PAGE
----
3D Art Competition

TurboSquid’s First-Ever 3D Art Competition!

Nik Stephney Artists, Contests, Site 15 Comments

When your site is home to many of the world’s finest 3D artists, you get to see amazing work published on a regular basis. Seeing the work that you do every day has inspired us to run our first ever 3D art competition! We want to see you all flex your creative muscles, and we’ll reward the winners with cash and some impressive prizes.

We’ve had an amazing group of prize partners from the 3D industry agree to participate in the competition. The final group includes Allegorithmic, Artstation, Greyscalegorilla, Chaos Group, Sketchfab, Sansar and Marmoset. Together with our partners, we’ve put together a package worth over $10,000 in prizes and subscriptions.

It probably won’t come as a surprise that we went with a nautical theme for the challenge – ‘Lost at Sea.’ Contestants can submit entries under two categories: 3D Scenes and Real-Time Modeling and Materials. Artists will have until October 6, 2017 to create and submit either a single real-time 3D model or a 3D rendered scene.

Please visit our official contest page for a full outline of the contest, rules, prize details, and submission requirements. We can’t wait to see what you create!

Comments 15

  1. for the composition, we can touch up and some color correct in photoshop,
    but what if i want to add some depth of field, motion blur, glow or volume light effect,dust,bubble,caustic( in case i do undewater scene) on my comp, can i render all those passes separated and comp them in photoshop?
    it`s hard to put those effect in direct 3d render since some of them need some layering and blending mode effect.

    awesome contest theme, ready for it 🙂

    thank you

    1. Hi Stoffel,
      It’s totally fine to render those effects and comp them in Photoshop. We’ve refined our FAQ a bit to make this a little more clear:

      Q: Can I use Photoshop for my finished render?
      A: You can, but only for touch-ups, and slight effects enhancements (glows / depth of field / motion blur, etc.), levels adjustments, and simple color grading/ hue/ saturation tweaks. No extensive paintovers, 2D backplates, or effects (like bubbles or dust) should be created in Photoshop— these kinds of elements should be generated in 3D. Aside from the aforementioned tweaks, the scene must render as submitted.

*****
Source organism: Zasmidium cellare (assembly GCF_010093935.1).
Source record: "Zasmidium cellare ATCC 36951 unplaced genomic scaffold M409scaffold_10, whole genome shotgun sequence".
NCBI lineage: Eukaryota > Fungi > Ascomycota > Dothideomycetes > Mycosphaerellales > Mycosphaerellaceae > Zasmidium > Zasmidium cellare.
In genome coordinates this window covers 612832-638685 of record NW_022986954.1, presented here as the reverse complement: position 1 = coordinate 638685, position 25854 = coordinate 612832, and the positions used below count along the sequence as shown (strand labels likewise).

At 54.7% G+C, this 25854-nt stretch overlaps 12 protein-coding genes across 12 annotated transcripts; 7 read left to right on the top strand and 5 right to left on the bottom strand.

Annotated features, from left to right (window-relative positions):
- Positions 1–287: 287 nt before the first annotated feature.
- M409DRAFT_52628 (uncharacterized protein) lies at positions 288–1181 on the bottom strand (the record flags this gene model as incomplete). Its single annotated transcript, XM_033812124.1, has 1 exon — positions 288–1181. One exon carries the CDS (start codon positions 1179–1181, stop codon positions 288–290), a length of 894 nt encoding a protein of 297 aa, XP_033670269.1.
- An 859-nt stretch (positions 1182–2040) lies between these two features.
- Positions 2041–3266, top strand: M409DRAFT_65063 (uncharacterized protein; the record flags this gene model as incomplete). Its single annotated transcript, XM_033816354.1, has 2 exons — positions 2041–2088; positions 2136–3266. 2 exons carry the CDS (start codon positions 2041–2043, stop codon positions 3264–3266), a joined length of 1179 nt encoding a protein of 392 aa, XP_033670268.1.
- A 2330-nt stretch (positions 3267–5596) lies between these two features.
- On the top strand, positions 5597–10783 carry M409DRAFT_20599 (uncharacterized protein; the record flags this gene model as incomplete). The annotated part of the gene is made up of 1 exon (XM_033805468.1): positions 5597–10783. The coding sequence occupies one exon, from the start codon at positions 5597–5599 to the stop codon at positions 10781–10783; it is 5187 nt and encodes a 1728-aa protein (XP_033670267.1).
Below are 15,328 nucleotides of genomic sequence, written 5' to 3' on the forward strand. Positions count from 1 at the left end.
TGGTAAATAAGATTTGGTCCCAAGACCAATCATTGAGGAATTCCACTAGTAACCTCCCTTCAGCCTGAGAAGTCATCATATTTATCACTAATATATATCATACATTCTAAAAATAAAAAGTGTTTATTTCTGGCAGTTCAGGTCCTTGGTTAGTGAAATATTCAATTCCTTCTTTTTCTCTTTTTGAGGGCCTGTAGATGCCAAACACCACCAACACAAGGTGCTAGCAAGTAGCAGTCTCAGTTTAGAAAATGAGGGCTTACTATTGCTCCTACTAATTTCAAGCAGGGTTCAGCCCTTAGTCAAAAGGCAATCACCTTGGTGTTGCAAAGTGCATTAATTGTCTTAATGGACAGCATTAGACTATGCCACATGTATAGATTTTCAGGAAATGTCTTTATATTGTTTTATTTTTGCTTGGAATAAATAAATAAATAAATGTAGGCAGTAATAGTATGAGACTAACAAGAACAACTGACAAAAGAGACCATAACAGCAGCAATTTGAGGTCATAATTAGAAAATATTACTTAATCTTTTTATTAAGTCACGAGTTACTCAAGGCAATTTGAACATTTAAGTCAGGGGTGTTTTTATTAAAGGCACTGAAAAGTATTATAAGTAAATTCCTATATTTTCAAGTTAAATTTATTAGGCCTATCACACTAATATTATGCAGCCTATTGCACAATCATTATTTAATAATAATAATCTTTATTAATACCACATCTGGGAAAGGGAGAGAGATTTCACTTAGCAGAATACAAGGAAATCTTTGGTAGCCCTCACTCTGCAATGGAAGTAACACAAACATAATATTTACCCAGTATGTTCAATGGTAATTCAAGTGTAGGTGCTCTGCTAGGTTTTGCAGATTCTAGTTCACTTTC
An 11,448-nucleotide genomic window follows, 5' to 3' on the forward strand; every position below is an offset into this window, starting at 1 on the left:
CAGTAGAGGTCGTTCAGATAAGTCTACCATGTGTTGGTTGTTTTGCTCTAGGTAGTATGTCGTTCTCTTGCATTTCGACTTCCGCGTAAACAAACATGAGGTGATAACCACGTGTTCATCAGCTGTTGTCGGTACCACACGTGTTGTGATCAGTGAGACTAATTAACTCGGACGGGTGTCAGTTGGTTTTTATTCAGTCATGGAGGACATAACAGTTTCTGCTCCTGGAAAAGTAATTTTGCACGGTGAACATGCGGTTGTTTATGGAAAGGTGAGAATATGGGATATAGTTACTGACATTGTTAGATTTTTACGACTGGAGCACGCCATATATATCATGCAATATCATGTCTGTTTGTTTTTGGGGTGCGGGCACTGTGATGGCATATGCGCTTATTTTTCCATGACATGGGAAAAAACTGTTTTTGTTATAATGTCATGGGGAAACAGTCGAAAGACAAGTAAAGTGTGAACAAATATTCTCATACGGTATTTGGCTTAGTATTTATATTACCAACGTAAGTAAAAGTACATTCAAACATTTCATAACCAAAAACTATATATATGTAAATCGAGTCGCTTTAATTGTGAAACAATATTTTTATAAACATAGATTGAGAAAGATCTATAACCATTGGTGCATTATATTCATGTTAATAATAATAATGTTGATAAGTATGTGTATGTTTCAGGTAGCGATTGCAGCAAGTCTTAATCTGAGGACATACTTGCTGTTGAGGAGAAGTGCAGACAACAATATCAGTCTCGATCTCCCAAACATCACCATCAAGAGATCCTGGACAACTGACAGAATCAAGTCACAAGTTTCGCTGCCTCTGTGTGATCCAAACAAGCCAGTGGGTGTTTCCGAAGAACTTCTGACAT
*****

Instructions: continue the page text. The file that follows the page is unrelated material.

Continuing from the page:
Thanks for your question– hope that helps! Happy rendering. 🙂

    1. Hi Steve,
      Please, feel free to share those with us on Twitter or Facebook, using the hashtag #LostAtSea3D! You can also share them via URL here if you’d like. (Please note that we’ll have to manually approve any comments containing more than 2 URLs, so if you share more than two, it may take a little while to appear.)

      Can’t wait to see what you’re working on!

  2. Hey,
    what are the cryteria of real-time models. Is there any limit of tris count/draw calls/num of textures/materials etc ? Can we use particles, custom shaders, custom plugins that enhance lighting or rendering quality in our scene or we have to use only engine core utilities ?


    1. For the real-time model category, there are no draw call/polycount limits, but it needs to be intelligently optimized and have efficient geo/UVs/shaders. For rough bench-marking purposes, the model should be easily loadable into either SketchFab or Marmoset Toolbag and exportable to Marmoset Viewer. That rules out using 3rd party tools or effects that are built into a particular game engine for the model itself.

      If you’re planning on using a game engine for the scene category, the same rules apply to real-time as they do to DCC. There are no restrictions on 3rd party plugins, just be prepared to list them as part of the description. For example, the Unity Post Processing Stack is almost a requirement if you’re using that engine for full quality renders. If it becomes important in the judging, we’ll ask for clarification on specifics for things like custom shaders or rendering pipelines as needed.

    1. For scenes, we just need a link to the finished render and sufficient work in progress/non-processed images to prove that the scene was rendered in 3D. Take a look at the FAQ, official rules, and submission guidelines for specifics.

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